- Audio CD (17 Mar. 1997)
- Number of Discs: 1
- Label: EMI Music UK
- ASIN: B000002UL9
- Other Editions: Audio CD | Audio Cassette | MP3 Download
- Average Customer Review: 3.7 out of 5 stars See all reviews (9 customer reviews)
- Amazon Bestsellers Rank: 101,633 in Music (See Top 100 in Music)
Hear in the Now Frontier
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QUEENSRYCHE Hear In The Now Frontier (1997 UK 14-track CD for the sixth studio album by the progressive metal band produced by Peter Collins engineered and mixed by Toby Wright [Alice In Chains]. The album features a more basic stripped down rock musical style than their previous releases and includes the singles Sign Of The Times and You comes with a lyric booklet picture sleeve)
With the popularity of complex, progressive rock on the wane, Queensryche stripped down their sound considerably, going for simpler arrangements and focusing less on orchestration and more on just playing rock and roll. The result is that while Hear in the Now Frontier is a strong effort, it's not as distinctive as their earlier albums. It does, however, have the Queensryche sound-sweeping guitar work, Geoff Tate's powerful voice, and an introspective awareness that manages to avoid pretension. The single "Sign of the Times" is a bit of social commentary similar to "Empire" or "Disconnected" from their earlier albums, but the album includes several hopeful songs as well, including "Some People Fly" and "The Voice Inside". The lack of complexity at first makes it seem as though Hear in the Now Frontier lacks substance, but this isn't the case; it's just not as dense as it used to be. --Genevieve Williams
Top Customer Reviews
So what went wrong? I found Hear... lacking in ideas. The guitars are lightweight, the individual tracks lacking both the impact and the original ideas I'd come to expect from the mighty 'Rcyhe. Even Geoff's incisive lyrics seemed to have dried up.
I felt it was a standard radio rock n roll album that left me feeling little. That may be good enough for some bands, but if you're looking for the infectious, thought provoking music of previous albums that draw you in helplessly, I don't think you'll find it here. I can't wait until Mindcrime II, this is juts about the biggets news in rock for years.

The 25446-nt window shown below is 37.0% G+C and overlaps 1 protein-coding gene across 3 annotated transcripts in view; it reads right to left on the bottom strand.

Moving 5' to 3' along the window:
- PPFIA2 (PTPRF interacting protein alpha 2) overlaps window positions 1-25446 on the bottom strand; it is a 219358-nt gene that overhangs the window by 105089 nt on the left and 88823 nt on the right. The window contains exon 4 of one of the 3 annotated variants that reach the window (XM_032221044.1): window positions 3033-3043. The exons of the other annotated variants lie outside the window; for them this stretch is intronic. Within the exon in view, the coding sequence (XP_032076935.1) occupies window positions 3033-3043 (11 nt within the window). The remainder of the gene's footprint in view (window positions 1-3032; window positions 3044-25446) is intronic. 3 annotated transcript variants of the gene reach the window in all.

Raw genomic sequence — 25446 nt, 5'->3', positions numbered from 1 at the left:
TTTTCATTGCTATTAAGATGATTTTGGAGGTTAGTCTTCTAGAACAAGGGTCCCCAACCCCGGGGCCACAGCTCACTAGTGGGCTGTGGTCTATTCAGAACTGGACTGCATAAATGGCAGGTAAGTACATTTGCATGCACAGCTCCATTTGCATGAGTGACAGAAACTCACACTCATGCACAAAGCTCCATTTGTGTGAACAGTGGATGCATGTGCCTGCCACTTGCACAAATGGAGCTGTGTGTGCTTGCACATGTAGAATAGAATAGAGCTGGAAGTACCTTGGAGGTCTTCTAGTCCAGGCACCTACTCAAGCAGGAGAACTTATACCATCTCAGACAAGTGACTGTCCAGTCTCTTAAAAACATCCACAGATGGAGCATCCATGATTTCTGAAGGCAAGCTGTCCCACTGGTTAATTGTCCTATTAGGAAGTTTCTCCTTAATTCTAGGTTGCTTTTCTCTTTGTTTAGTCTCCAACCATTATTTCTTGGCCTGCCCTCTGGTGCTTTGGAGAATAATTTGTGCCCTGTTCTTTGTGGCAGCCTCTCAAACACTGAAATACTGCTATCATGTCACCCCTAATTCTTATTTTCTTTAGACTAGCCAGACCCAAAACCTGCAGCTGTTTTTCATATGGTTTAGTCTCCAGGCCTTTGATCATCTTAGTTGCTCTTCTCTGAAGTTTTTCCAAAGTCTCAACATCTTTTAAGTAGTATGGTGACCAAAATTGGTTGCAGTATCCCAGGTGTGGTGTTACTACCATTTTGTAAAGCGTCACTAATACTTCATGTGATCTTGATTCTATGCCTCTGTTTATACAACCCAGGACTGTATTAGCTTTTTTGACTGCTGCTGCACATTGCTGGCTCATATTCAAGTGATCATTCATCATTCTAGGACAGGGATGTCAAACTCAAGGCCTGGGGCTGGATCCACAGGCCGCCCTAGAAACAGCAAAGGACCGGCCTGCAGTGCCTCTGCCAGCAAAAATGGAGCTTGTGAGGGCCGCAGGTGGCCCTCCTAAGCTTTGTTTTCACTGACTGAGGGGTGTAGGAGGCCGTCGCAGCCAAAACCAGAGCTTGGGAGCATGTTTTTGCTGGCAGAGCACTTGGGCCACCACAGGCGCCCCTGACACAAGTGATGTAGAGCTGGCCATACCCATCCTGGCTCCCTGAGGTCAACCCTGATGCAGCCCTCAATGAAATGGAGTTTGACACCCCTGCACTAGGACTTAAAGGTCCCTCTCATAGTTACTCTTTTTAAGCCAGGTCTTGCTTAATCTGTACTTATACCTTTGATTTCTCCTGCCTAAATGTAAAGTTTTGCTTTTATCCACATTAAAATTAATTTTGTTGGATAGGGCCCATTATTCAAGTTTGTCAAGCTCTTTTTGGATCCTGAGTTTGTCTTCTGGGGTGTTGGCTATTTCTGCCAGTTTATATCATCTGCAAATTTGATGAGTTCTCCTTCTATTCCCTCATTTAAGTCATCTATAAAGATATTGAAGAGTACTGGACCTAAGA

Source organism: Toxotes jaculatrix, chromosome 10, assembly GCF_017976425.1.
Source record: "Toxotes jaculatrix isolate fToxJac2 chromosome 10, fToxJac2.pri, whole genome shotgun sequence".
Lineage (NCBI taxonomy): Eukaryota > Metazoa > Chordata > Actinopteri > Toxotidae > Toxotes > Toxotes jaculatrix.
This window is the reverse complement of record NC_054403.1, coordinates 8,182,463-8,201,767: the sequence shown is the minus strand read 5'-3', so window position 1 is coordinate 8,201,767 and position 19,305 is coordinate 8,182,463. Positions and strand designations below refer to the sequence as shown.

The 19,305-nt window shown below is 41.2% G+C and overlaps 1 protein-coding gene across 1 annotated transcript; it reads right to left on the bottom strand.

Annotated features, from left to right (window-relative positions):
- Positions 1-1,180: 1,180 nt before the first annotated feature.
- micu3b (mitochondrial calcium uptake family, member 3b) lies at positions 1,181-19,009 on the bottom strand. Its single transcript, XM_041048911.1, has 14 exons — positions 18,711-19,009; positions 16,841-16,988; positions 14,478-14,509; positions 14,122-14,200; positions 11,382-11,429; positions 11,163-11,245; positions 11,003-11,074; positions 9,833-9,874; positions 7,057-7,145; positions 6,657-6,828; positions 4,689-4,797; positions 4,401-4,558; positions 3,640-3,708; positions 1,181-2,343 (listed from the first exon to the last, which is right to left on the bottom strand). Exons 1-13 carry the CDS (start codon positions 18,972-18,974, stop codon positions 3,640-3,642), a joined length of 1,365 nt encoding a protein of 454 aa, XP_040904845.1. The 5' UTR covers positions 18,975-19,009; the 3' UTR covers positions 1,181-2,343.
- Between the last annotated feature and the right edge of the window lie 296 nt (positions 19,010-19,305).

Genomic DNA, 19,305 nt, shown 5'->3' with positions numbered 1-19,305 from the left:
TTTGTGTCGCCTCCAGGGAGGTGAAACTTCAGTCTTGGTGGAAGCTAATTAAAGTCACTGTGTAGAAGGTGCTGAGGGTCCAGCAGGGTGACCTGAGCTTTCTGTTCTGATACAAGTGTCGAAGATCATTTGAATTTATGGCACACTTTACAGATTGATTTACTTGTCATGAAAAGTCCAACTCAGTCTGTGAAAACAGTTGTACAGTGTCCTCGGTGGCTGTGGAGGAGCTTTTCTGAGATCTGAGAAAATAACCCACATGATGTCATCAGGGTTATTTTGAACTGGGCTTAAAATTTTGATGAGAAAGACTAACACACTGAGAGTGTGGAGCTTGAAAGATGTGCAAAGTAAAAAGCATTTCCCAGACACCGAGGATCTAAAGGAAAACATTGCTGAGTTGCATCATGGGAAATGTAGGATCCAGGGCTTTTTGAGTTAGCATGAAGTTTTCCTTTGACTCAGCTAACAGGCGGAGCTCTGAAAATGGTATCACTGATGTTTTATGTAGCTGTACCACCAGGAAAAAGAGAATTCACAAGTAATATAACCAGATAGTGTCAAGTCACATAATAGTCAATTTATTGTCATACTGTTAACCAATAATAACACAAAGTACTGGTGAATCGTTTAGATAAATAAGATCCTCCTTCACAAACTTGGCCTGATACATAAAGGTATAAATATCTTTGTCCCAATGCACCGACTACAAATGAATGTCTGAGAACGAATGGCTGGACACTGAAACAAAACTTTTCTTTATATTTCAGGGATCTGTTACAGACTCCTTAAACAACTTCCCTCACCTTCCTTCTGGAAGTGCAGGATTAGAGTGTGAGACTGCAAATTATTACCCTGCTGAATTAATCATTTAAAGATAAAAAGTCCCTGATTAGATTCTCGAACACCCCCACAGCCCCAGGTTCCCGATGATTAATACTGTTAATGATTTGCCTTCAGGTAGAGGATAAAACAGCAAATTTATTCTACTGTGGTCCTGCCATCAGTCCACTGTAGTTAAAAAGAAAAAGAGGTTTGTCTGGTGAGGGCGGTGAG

The sound of the album isn't so much the sound of Prog-Metal in the Dream Theatre, Blind Guardian and Fates Warning sense; but rather a stripped down Alice In Chains, Pearl Jam and The Beatles inspired 90s-Alt sound with lots of jangly acoustic guitar and occasional down-tuned electric riffs.
Some fans took this to be a sort of betrayal or selling out, but in all honesty looking back from now it isn't really any different from all of their huge stylistic changes before this album's release and its just furthering the band's mission to never make the same record twice.
In my opinion, this album isn't the monstrous waste of space that it sometimes gets made out to be; tracks like `Saved' `Reach' `Spool' and the single `Sign Of The Times' all have some memorable moments. I actually like at least half of the album and don't exactly dislike the other half in any legitimate way.
Ultimately, that just isn't enough however and so this just isn't all that amazing an album all things considered. There aren't tonnes and tonnes of memorable riffs, the lyrics aren't the sort of thing that stick in your head for days, the guitar solos aren't as impressive as in the past and some of the material is just a little too forgettable.Read more ›
Well, not quite. Many months later I plucked up the courage to tackle it again and skipped into track 3. This was a wise move. 'Get a Life' has more of a lively swagger, but like much of the vocal on here it is understated, unstretched and arguably one dimensional - still, it was a step up. And from the dirge a couple of nuggets did wash to the surface - 'Hit The Black' simply rocks out on a great rolling riff, as does follow up 'Anytime/Anywhere'. 'Spool' is a fairly worthy album closer, building to something approaching an atmospheric climax. The rest are mid paced ballads with loads of slide guitar (reminiscent of country and western) and `meaningful' lyrics. Interestingly when they were digging around for songs to represent the album on the Live Evolution CD they could only come up with 'Hit The Black' (which Tate absolutely rocks out on) and 'Spool'.Read more ›
I can relate to this album still, easily as much as promised land, especially "Miles away" But this song touches on an experience that most of the rockers I know have not, and probably never will, experienced.
Most Recent Customer Reviews
First things first - I love Queensryche. Mindcrime was my favourite album for quite a few years and is still in my top 10. Read morePublished on 31 Jan. 2011 by gururob
I think this is the most underrated of Queensryche's albums. The previous album Promised Land is full of dull lengthy ballads that never quite get going. Read morePublished on 26 Mar. 2004 by Peter Carroll
Whilst queensryche are undoubtedly one of the greatest rock acts ever this album lets them down. It lacks the complexity and richness provided in earlier albums. Read morePublished on 19 Feb. 2003 by professor